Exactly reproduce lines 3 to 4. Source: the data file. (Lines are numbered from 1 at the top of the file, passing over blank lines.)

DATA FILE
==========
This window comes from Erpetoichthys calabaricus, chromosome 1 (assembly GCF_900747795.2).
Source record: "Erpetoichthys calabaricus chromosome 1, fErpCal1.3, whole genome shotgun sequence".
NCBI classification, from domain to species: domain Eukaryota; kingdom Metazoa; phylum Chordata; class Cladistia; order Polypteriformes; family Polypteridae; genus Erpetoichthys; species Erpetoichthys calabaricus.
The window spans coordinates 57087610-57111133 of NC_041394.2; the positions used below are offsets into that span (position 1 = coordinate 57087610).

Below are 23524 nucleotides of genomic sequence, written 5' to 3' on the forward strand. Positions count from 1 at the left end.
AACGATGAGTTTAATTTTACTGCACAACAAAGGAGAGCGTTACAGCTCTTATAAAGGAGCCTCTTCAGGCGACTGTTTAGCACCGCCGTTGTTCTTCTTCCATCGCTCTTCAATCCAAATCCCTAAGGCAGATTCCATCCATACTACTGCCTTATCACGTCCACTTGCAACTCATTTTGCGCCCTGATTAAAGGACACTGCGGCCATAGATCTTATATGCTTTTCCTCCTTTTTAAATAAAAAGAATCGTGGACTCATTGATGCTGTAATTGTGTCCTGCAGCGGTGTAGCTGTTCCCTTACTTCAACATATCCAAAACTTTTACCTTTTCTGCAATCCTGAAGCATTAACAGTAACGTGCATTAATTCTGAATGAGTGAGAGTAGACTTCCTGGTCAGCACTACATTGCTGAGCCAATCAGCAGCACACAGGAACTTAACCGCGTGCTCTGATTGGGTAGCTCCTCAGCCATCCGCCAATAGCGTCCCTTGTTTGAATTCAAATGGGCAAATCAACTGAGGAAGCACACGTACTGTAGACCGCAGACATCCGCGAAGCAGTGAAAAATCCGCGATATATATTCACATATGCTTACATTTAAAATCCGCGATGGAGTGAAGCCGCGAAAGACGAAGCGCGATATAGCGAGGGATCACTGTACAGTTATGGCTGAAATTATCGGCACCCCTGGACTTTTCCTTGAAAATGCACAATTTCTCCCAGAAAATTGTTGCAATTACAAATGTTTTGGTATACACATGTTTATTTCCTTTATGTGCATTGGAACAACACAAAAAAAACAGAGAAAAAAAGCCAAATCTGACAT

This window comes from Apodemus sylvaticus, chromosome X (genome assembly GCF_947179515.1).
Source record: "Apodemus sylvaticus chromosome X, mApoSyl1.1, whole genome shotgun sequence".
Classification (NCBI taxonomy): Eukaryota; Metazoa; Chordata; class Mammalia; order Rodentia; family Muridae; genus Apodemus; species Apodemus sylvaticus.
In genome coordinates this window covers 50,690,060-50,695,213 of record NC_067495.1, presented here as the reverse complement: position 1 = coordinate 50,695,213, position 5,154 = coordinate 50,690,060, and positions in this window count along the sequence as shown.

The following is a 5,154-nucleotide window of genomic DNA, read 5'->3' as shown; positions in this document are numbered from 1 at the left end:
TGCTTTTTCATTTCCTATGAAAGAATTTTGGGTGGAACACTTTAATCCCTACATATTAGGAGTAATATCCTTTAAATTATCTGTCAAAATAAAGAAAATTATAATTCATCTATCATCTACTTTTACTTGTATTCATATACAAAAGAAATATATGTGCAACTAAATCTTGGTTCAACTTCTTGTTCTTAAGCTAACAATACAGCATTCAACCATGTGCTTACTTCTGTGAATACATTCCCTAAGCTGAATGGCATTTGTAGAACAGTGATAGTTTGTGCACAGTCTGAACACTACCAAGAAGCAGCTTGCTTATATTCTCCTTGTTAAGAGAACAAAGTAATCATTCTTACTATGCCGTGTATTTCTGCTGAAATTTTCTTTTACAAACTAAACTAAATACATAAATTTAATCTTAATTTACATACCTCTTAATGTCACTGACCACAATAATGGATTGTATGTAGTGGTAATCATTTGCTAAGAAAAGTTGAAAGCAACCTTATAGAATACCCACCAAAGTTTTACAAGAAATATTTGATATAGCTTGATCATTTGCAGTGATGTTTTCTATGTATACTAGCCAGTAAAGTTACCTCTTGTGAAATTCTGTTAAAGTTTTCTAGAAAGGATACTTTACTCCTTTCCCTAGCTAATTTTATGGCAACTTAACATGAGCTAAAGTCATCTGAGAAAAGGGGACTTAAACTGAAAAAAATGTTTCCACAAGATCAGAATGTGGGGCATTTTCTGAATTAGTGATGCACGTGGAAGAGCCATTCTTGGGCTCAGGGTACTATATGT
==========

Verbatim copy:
NCBI classification, from domain to species: domain Eukaryota; kingdom Metazoa; phylum Chordata; class Cladistia; order Polypteriformes; family Polypteridae; genus Erpetoichthys; species Erpetoichthys calabaricus.
The window spans coordinates 57087610-57111133 of NC_041394.2; the positions used below are offsets into that span (position 1 = coordinate 57087610).